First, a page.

Code language: Bash (bash)

Instead of mirroring we could also splitt traffic and perform a canary rollout across the two meshes, sending i.e. 20% of traffic to the stage environment. With this approach we could also gradually migrate workloads from one cluster to another.

kind: VirtualService apiVersion: networking.istio.io/v1alpha3 metadata: name: details namespace: prod-bookinfo spec: hosts: - details.prod-bookinfo.svc.cluster.local http: - route: - destination: host: details.prod-bookinfo.svc.cluster.local subset: v1 weight: 80 - destination: host: details-v2.prod-bookinfo.svc.stage-mesh-imports.local weight: 20
Code language: YAML (yaml)
oc apply -f prod-mesh/vs-split-details.yaml
Code language: Bash (bash)

Now, to see federation in action, we need to create some load in the bookinfo app in prod-mesh.

BOOKINFO_URL=$(oc -n prod-mesh get route istio-ingressgateway -o json | jq -r .spec.host) while true; do sleep 1; curl http://$BOOKINFO_URL/productpage &> /dev/null; done
Code language: Bash (bash)

The best way to visualize the traffic flowing through the mesh is by using Kiali. Kiali is a management and visualization dashboard, rendering traffic from and to services. The visualization is based on metrics pulled from the local mesh.

Open the Kiali UI for the prod-mesh and stage-mesh environments and take a look at the Graph page. You can adjust the graph, showing request percentages, response times, animate traffic etc.

oc get route -n prod-mesh kiali -o jsonpath='{.spec.host}'
Code language: Bash (bash)
The screenshot above shows the graph when splitting traffic between the prod- and stage environment.  Please note that when mirroring traffic, the destination will not show up in the graph as there are no specific metrics exposed for mirroring.
However, you can validate traffic coming in from prod with Kiali in the stage environment.

Conclusion

With OpenShift Service Mesh federation, it is possible to set up several services meshes in one or more OpenShift clusters. It is a “zero trust” approach with distinct administrative domains and sharing only information with explicit configuration, providing necessary security.

OpenShift Service Mesh federation enables some exciting new use cases by extending the overall capabilities and leveraging the powerful underlying hybrid cloud container platform.

You don’t have an OpenShift environment? Get started with the Developer Sandbox for Red Hat OpenShift.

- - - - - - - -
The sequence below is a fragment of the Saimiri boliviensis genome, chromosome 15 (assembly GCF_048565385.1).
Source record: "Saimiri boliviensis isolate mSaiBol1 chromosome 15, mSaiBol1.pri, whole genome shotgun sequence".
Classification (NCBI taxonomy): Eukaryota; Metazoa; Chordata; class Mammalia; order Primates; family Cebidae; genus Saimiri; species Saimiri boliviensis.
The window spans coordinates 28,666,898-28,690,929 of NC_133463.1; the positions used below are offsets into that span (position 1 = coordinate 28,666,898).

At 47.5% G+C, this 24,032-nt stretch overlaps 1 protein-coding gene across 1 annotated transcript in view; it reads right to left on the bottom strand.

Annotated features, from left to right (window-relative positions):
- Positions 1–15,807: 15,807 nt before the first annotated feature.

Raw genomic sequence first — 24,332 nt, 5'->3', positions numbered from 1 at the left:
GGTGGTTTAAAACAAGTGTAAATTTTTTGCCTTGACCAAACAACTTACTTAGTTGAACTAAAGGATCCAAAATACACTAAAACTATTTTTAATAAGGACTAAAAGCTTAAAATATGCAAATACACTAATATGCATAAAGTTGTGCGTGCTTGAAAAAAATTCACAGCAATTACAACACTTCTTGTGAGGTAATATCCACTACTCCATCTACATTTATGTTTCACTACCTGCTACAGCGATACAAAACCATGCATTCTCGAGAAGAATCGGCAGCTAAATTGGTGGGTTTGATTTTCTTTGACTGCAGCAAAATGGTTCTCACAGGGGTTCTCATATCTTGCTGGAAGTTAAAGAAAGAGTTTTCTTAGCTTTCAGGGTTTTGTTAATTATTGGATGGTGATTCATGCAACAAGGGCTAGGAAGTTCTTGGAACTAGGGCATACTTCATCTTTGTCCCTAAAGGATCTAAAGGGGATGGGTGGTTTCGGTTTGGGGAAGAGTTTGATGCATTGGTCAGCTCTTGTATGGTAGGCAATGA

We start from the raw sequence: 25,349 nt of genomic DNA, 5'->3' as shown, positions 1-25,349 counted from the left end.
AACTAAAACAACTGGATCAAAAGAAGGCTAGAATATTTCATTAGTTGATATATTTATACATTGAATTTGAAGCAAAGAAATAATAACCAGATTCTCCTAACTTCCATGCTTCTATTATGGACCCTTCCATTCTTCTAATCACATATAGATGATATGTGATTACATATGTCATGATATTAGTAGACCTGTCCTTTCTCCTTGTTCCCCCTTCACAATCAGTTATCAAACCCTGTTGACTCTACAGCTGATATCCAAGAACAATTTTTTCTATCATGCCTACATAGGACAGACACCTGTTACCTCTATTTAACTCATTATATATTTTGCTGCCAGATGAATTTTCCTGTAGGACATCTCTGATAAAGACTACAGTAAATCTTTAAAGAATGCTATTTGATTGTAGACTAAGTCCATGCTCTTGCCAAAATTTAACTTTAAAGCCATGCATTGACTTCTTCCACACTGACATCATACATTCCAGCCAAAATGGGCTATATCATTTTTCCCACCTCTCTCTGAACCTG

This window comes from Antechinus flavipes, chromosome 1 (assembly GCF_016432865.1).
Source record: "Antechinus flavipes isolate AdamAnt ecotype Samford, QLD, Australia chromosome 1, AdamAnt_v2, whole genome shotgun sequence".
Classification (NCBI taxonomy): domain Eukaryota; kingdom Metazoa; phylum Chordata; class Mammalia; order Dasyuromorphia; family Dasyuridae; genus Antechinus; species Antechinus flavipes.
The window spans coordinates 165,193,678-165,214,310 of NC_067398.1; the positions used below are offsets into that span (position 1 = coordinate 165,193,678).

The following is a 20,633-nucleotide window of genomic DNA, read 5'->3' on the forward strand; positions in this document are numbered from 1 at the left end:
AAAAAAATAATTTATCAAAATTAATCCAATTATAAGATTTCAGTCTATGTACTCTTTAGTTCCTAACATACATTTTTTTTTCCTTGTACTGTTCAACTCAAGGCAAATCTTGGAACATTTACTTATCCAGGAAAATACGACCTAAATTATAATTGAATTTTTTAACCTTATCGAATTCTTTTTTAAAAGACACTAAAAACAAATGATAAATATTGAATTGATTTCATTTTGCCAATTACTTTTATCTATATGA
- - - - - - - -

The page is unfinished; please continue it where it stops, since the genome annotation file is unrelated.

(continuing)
By Ortwin Schneider

Ortwin Schneider currently works as a Principal Technical Marketing Manager on the Customer and Field Engagement team in the Hybrid Platforms Business unit at Red Hat. Former Specialist Solution Architect - Application Services in the manufacturing vertical in Red Hat Germany’s sales team, responsible for solution design and helping customers in the manufacturing industry adopting the cloud native path with Red Hat’s comprehensive middleware portfolio. He is passionate about the intersection of cloud computing, software architectures, and the Internet-of-Things (IoT). A technologist with experience in software engineering, enterprise architecture and tech support.

One reply on “Getting started with OpenShift ServiceMesh Federation”

Thanks for the detailed information. When i try it – i get the following errors in both (prod-mesh and stage-mesh) egress gateways :
[2022-05-06T05:59:13.359Z] “GET /v1/watch HTTP/1.1” 503 LR upstream_reset_before_response_started{local_reset} – “-” 0 84 9999 – “10.248.12.158” “Go-http-client/1.1” “bea38ccc-f971-94de-b0b0-51734156fa93” “discovery.prod-mesh.svc.stage-mesh.local” “10.249.52.192:8188” outbound|8188|federation-discovery-stage-mesh-egress|discovery.prod-mesh.svc.stage-mesh.local – 10.248.28.208:8188 10.248.12.158:48902 – federation-discovery-stage-mesh-egress
[2022-05-06T05:59:15.621Z] “GET /v1/services/ HTTP/1.1” 503 LR upstream_reset_before_response_started{local_reset} – “-” 0 84 9999 – “10.248.12.158” “Go-http-client/1.1” “0abdac57-04c5-9f41-b7ab-bd93b84b663f” “discovery.prod-mesh.svc.stage-mesh.local” “10.249.52.192:8188” outbound|8188|federation-discovery-stage-mesh-egress|discovery.prod-mesh.svc.stage-mesh.local – 10.248.28.208:8188 10.248.12.158:48996 – federation-discovery-stage-mesh-egress
[2022-05-06T05:59:26.625Z] “GET /v1/services/ HTTP/1.1” 503 LR upstream_reset_before_response_started{local_reset} – “-” 0 84 10001 – “10.248.12.158” “Go-http-client/1.1” “6a19e5ed-80d2-9a50-8f81-650469789def” “discovery.prod-mesh.svc.stage-mesh.local” “10.249.52.192:8188” outbound|8188|federation-discovery-stage-mesh-egress|discovery.prod-mesh.svc.stage-mesh.local – 10.248.28.208:8188 10.248.12.158:49576 – federation-discovery-stage-mesh-egress
[2022-05-06T05:59:37.632Z] “GET /v1/services/ HTTP/1.1” 503 LR upstream_reset_before_response_started{local_reset} – “-” 0 84 10001 – “10.248.12.158” “Go-http-client/1.1” “7ce09edd-e0a2-92e8-9914-14089bc028d2” “discovery.prod-mesh.svc.stage-mesh.local” “10.249.52.192:8188” outbound|8188|federation-discovery-stage-mesh-egress|discovery.prod-mesh.svc.stage-mesh.local – 10.248.28.208:8188 10.248.12.158:50164 – federation-discovery-stage-mesh-egress
[2022-05-06T05:59:48.638Z] “GET /v1/services/ HTTP/1.1” 503 LR upstream_reset_before_response_started{local_reset} – “-” 0 84 10001 – “10.248.12.158” “Go-http-client/1.1” “eb16866b-2ab5-974d-bdf7-8eeced1df449” “discovery.prod-mesh.svc.stage-mesh.local” “10.249.52.192:8188” outbound|8188|federation-discovery-stage-mesh-egress|discovery.prod-mesh.svc.stage-mesh.local – 10.248.28.208:8188 10.248.12.158:50738 – federation-discovery-stage-mesh-egress

And following is the error from the istiod pod
2022-05-06T06:03:57.360961Z info federation starting watch component=federation-registry
2022-05-06T06:04:07.394853Z error federation watch failed: status code is not OK: 503 (503 Service Unavailable) component=federation-registry